In June, employment grew by 150,200 jobs, the second consecutive month of job growth after posting a revised net growth of 99,600 jobs in May.

Despite the two months of increases, there was net job loss for the quarter as growth in May and June could not overcome the loss of 498,100 jobs in April.

Over the past 12 months, the state has suffered a net loss of 239,800 jobs, its largest net loss of jobs since 2009.

Unemployment

The state’s unemployment rate remained elevated compared to the state’s 3.5% unemployment rate in June 2019. The percentage of the population employed in June rose to 54.9% up from 53.5% in May. A year ago, the state’s employment-population ratio stood at 60.0%.

In June, the number of unemployed in the state stood at 373,404, also a decrease from the numbers posted in April and May.

Employment by industry

While nearly all industries posted improvements in June compared to their April and May losses, nearly all industries showed job declines over the quarter.

Overall, the private sector posted a net loss of 226,200 jobs in the second quarter with significant quarterly net losses in the leisure and hospitality sector (-88,100), the professional and business services industry (-38,000), and in health care and social assistance (-18,500).

Although nearly every industry posted job gains in June, one exception was state government, which showed a net loss of 500 jobs in June. For the quarter, state government employment declined by 7,200. 

Only federal government employment in the state showed improvements over the quarter, rising by a net of 900 jobs in the 2nd quarter.

Sunday, July 12, 2020

Georgia pays out record unemployment claims even as number of initial claims declines


The Georgia Department of Labor paid out a record amount of unemployment insurance benefits in the shortened July 4th week. The payments in the holiday-shortened week were almost 3x the amount issued for all of 2019.

Georgia Unemployment Rate, Seasonally Adjusted


Regular state and federal unemployment insurance benefit payments totaled over $857 million. Since mid-March, total unemployment benefits payments in Georgia have exceeded $8.5 billion.

In the first week of July, $148,071,716 in regular weekly state unemployment benefits were paid. Since March 21, over $2 billion has been paid in regular state unemployment insurance benefits.

The news comes even as Georgia reports a drop in initial claims for unemployment with 13,985 fewer initial claims in the week ending July 4th than in the previous week. For the week, initial claims totaled 103,590.

For the week ending June 20, the state counted a total of 661,233 people on its insured unemployment rolls compared to 24,973 for the same week in June 2019.

Georgia Unemployment Insurance Fund

Although the federal goverment is covering much of the cost of unemployment benefits currently through the month of July, regular state unemployment benefits continue to be paid by the state and are funded through a tax on employers.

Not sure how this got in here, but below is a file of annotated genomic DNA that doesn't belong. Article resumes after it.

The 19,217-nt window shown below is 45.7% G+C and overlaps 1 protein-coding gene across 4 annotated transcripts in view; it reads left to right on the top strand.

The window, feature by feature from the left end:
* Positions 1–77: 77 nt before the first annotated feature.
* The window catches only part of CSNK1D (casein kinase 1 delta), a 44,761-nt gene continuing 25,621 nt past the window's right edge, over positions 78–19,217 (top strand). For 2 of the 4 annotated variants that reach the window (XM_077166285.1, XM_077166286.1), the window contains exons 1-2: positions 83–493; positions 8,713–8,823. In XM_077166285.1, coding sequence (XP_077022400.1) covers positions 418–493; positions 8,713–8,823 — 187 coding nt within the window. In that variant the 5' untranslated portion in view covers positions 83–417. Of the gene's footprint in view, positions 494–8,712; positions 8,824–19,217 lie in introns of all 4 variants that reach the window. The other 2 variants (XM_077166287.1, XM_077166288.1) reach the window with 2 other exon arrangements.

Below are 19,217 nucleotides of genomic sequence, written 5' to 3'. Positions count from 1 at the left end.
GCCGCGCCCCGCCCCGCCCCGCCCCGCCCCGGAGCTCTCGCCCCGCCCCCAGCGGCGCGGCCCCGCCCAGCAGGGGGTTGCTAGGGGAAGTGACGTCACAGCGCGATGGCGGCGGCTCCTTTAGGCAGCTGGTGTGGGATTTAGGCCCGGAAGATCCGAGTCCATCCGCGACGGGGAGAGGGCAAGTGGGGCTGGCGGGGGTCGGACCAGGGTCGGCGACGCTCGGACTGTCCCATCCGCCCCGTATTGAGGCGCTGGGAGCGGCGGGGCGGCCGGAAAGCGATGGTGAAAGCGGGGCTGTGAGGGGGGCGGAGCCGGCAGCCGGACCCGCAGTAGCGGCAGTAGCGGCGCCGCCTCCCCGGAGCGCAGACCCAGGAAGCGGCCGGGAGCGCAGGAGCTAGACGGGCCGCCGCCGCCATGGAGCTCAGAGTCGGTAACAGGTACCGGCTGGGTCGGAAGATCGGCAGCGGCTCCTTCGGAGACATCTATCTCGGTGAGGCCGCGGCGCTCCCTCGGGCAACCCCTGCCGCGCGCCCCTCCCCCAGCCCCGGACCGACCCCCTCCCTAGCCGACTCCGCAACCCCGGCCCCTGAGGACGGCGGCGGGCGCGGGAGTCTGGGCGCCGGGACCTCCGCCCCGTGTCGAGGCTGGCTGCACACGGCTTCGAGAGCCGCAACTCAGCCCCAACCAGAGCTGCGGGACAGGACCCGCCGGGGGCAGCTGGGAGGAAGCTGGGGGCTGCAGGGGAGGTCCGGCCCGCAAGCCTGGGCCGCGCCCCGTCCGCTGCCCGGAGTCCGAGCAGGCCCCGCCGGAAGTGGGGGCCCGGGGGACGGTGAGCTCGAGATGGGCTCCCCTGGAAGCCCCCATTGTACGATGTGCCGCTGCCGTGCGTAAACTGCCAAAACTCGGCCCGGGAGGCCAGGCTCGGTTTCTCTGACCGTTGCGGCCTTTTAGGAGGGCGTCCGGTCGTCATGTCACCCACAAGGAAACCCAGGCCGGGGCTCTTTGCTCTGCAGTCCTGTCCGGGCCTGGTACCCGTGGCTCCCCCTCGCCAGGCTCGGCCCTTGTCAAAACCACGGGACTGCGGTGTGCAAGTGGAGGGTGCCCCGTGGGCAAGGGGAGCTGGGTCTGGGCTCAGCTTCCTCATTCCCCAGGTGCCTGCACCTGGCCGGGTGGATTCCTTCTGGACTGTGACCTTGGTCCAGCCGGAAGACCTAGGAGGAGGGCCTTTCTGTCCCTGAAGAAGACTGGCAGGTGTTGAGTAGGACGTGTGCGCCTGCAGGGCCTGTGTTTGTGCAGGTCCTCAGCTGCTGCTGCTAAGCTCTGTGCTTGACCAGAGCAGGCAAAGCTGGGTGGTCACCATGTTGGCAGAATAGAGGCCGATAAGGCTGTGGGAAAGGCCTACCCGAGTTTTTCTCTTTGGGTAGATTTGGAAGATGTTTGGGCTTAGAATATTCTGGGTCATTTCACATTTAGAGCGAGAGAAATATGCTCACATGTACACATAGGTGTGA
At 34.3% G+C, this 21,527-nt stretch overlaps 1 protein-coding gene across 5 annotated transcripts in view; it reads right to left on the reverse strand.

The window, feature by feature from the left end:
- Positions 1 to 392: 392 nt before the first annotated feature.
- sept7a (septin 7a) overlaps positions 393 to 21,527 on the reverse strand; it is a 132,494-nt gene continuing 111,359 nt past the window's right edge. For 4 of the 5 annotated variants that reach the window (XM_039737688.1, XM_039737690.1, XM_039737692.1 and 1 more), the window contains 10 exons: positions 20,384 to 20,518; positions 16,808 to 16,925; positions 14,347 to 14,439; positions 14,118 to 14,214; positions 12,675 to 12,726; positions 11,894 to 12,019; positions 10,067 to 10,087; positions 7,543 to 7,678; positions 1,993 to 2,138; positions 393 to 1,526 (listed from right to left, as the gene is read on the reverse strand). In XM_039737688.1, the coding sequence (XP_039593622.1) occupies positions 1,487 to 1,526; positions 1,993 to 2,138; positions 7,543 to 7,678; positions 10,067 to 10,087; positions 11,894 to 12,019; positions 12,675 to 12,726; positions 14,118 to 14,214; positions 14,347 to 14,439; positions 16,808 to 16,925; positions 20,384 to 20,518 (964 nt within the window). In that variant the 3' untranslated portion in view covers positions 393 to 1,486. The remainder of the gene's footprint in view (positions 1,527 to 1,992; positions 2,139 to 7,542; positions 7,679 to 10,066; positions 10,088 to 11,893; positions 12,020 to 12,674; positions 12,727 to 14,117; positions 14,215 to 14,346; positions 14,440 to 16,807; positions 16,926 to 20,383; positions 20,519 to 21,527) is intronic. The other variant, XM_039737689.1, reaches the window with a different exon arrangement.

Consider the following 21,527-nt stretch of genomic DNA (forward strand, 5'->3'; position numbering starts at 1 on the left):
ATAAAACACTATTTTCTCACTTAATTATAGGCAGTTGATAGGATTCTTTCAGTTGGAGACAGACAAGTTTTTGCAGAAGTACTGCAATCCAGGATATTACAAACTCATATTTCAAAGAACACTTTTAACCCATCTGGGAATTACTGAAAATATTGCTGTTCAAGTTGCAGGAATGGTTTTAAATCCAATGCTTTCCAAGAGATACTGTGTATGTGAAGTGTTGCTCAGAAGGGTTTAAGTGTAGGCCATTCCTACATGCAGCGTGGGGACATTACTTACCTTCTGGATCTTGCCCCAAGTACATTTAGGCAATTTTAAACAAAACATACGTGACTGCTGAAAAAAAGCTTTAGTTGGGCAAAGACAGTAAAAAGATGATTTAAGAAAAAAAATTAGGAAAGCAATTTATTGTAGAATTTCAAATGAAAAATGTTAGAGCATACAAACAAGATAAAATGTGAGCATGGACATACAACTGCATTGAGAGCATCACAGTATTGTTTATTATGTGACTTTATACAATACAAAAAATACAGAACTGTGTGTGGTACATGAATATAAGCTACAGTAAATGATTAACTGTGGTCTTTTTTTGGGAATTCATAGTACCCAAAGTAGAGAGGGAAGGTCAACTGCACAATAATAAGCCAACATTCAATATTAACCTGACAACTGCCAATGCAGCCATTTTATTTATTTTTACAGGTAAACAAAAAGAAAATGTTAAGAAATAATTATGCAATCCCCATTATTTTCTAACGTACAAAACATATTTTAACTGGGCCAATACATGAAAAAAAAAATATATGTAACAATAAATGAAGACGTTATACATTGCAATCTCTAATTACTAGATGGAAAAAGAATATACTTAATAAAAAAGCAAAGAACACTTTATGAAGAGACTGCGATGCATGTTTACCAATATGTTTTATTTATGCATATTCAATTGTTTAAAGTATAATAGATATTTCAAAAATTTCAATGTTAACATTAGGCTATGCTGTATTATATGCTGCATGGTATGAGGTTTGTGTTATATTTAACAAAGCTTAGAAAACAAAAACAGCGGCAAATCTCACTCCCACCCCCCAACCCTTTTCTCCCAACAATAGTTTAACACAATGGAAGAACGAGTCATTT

Normally, the rate an employer pays into the fund is based on their experience rating -- the number of workers drawing unemployment from a given employer.

As the state draws down the money in its unemployment insurance fund, it needs to determine if rates need to increase so the fund does not run out of money. Georgia has already decided that Covid-19-related claims will not be counted when calculating experience ratings.

Some states have already asked the federal government for assistance because their drawdowns of their unemployment insurance funds are already running low.

In Georgia’s case, despite the recent spike in claims, the state’s unemployment insurance fund remains solvent. Georgia is estimated to have sufficient funds to be able to pay between 1.0 to 1.5 years of benefits associated with an average recessionary period.

Solvency of State Unemployment Insurnace Funds Ability to Pay Over 12 Months 
Based on An Average Recession, as of January 2020



Looking ahead to 2021

Although Georgia’s unemployment fund is currently in good shape, it will need to be replenished. 

After the last recession, Georgia reduced the number of weeks for unemployment benefits from 26 to 14 weeks to reduce the need to increase taxes on employers.

Assuming that the state’s economy will not quickly recover from the current economic downturn, in 2021, the state will have to consider another reduction in benefits coverage, higher taxes on employers, lower weekly payout rates, or a combination of these options.

In addition to needing to rebuild the fund, there will be pressure to modernize the system, as workers complained that the current system left them without benefits for multiple weeks due to breakdowns in the processing system. The state will need to determine whether its computer infrastructure needs t be modernized or replaced and if so, how to pay for the changes.

Not only is the current downturn stressing employers and employees, it is also putting pressure on state politicians next year to find ways to rebuild the state’s unemployment insurance system so it can better serve employers and workers in the future.